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Edit: title is pretty broad. It would be more accurate as "Best solution for relational db design where users can post content, and the available fields would vary depending on the type of content".

I'm working on a website where users can post different types of content. All posts have text and a feed_id value relating it to another (many posts to one feed). Based on the idea that some posts will only contain text, what would be the best solution?

Ideas I've thought of so far:

  • Add a table for each special type that refers to a post, leaving unreferenced posts to be text posts.

Problem: How would text-only posts be queried?

  • Add a table for each type including text posts.

Problem: Doesn't seem very efficient. For every post found in text_posts, the post would again have to be found in posts to get the text field. Then again, this was already the case with special types like pictures. Is there a proper way to accomplish this with JOIN?

  • foreign key in each post entry to each special type which can be null

problem: Lots of null fields, and rules have to be maintained by the application.

  • a field representing the type of post

cons: rules have to be maintained by the application (case sensitivity, posts should only have a valid type), harder to query pro: this field could also represent different views for similar content (i.e. I could make a value for post_type called "blog_entry" which is exactly the same as a text post, but have the application show the content it differently). This pro has a bit of a code-smell to it though...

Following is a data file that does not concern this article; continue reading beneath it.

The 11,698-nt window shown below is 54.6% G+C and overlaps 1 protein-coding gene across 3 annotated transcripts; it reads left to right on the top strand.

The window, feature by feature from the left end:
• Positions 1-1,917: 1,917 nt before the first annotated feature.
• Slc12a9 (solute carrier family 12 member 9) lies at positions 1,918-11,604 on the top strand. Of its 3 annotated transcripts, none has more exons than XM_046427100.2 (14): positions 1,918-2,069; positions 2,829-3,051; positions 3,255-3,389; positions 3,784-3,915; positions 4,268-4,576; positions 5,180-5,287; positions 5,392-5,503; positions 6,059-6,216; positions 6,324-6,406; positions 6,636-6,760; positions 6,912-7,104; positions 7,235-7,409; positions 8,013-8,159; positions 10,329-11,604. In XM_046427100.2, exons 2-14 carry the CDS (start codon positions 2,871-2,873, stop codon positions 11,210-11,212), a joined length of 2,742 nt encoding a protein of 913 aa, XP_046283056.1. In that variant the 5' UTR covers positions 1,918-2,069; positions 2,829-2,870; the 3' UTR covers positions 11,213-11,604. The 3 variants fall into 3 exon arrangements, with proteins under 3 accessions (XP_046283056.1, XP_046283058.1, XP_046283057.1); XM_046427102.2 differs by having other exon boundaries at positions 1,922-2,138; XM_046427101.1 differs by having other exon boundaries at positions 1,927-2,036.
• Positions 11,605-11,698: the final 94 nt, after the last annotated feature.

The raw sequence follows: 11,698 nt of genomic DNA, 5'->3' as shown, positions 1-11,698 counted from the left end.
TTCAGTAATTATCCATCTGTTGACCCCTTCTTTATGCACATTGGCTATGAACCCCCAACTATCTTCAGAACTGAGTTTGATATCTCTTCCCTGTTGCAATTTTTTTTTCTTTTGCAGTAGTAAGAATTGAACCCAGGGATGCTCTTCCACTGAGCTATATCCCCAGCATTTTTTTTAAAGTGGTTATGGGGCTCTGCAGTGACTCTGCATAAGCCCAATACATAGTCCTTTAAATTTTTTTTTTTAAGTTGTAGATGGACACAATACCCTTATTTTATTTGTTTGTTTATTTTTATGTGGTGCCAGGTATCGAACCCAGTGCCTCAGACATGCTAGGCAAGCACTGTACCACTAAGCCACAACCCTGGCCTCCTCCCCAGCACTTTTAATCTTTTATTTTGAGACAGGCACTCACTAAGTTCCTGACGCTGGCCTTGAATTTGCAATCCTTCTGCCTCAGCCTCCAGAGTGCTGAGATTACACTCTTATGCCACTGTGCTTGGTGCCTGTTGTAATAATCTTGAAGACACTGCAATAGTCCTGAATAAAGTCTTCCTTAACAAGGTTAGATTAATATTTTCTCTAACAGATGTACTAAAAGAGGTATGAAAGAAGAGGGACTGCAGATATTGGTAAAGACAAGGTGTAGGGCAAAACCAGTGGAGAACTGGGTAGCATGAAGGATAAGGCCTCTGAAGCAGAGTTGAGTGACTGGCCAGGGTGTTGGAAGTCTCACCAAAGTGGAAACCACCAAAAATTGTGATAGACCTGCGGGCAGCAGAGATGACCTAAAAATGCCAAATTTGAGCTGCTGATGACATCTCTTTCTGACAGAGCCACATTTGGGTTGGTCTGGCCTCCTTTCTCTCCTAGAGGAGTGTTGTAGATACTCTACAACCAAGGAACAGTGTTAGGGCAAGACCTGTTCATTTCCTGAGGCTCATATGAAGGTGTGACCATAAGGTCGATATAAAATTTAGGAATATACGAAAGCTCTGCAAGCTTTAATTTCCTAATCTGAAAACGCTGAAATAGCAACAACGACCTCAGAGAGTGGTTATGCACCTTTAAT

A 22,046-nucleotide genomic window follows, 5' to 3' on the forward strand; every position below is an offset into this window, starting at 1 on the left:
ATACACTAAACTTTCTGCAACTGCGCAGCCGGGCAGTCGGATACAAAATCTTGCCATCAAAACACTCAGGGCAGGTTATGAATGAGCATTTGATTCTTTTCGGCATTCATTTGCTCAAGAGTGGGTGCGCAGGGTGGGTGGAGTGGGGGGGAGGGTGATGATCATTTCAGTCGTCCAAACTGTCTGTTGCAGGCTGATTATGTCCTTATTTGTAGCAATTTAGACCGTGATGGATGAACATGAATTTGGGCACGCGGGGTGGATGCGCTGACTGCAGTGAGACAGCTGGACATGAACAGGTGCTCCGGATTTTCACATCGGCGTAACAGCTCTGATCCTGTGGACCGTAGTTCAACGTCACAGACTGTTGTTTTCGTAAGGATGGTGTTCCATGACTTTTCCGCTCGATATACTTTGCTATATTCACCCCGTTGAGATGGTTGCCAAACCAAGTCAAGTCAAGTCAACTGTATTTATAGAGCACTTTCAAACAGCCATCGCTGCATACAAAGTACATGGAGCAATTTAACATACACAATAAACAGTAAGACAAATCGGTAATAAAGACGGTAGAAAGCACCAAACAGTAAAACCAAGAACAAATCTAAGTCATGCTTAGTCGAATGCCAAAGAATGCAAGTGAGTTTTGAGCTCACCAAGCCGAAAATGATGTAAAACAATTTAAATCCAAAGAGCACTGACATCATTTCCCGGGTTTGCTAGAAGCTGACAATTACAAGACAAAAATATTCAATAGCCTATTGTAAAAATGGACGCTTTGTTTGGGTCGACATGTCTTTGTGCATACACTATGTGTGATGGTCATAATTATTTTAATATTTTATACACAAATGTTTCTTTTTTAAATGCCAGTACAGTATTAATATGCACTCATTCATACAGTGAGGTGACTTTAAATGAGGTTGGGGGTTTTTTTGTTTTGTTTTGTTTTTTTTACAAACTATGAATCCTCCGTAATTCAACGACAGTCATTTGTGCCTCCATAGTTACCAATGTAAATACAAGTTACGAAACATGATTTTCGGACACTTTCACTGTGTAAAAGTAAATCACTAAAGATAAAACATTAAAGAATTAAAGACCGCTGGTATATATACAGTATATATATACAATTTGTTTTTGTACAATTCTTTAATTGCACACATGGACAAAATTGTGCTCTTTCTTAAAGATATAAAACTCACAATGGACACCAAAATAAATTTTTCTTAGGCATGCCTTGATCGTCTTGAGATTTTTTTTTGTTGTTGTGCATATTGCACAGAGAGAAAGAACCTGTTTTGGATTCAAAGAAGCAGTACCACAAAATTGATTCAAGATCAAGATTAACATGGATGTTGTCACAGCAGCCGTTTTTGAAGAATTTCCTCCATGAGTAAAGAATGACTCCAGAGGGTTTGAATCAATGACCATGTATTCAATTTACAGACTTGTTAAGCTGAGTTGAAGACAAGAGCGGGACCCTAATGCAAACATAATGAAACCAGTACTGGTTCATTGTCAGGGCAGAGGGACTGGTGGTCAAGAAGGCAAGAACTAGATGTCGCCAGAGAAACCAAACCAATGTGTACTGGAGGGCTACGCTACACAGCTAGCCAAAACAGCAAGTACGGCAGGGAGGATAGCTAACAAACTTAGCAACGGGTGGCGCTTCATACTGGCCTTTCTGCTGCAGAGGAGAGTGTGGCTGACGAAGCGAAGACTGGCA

Also, if it makes any difference, my application is written in PHP.

Edit: It seems that my first solution, "Add a table for each special type that refers to a post, leaving unreferenced posts to be text posts", would work fine if I queried all posts like this:

SELECT posts.title, posts.text, picture_posts.id, picture_posts.src FROM posts
LEFT JOIN picture_posts
ON picture_posts.post_id=posts.id
ORDER BY posts.date DESC

and then some pseudo-code for the application would look like this:

print(posts.title, posts.text);
if (picture_posts.id is not null) {

Should I use this design?

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1 Answer 1

That's a very open-ended question. If you are doing this as an academic exercise, I'd recommend reading about database normalization and database normal forms. If you are doing this to produce a functional website, it sounds like you are reinventing several wheels from scratch and your time would be better spent searching for an off-the-shelf solution that meets your needs.

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This is for a functional website, but it's my own project (so I have all the time in the world). This website is going to be very much content-based, so having a lot of control over the database seems ideal. I agree this question is very open-ended, but I'm not looking for a direct "this is better" answer either; I'm looking for different opinions on database design for a website that works as described. –  Eric Dubé Jul 16 '13 at 18:23
I think you need more background knowledge on database design to accomplish what you want. For example, your first problem, "Doesn't seem very efficient", is simply not true. I'm afraid any canned solutions you read are going to be misinterpreted through a filter of unfounded assumptions. –  Anon Jul 16 '13 at 18:32
Yes, I do need more background knowledge on database design. I've only started reading a few things about relational database design recently, and in doing so I came up with a few ideas that would be applicable to the website I'm working on. I figured I'd ask other people what they think I should do, and if they have anything to add onto what I've already thought of. I don't believe all my claimed problems to be true; I put them there so people could correct me and elaborate if I'm wrong. What's a "canned solution" by your definition? –  Eric Dubé Jul 16 '13 at 19:44

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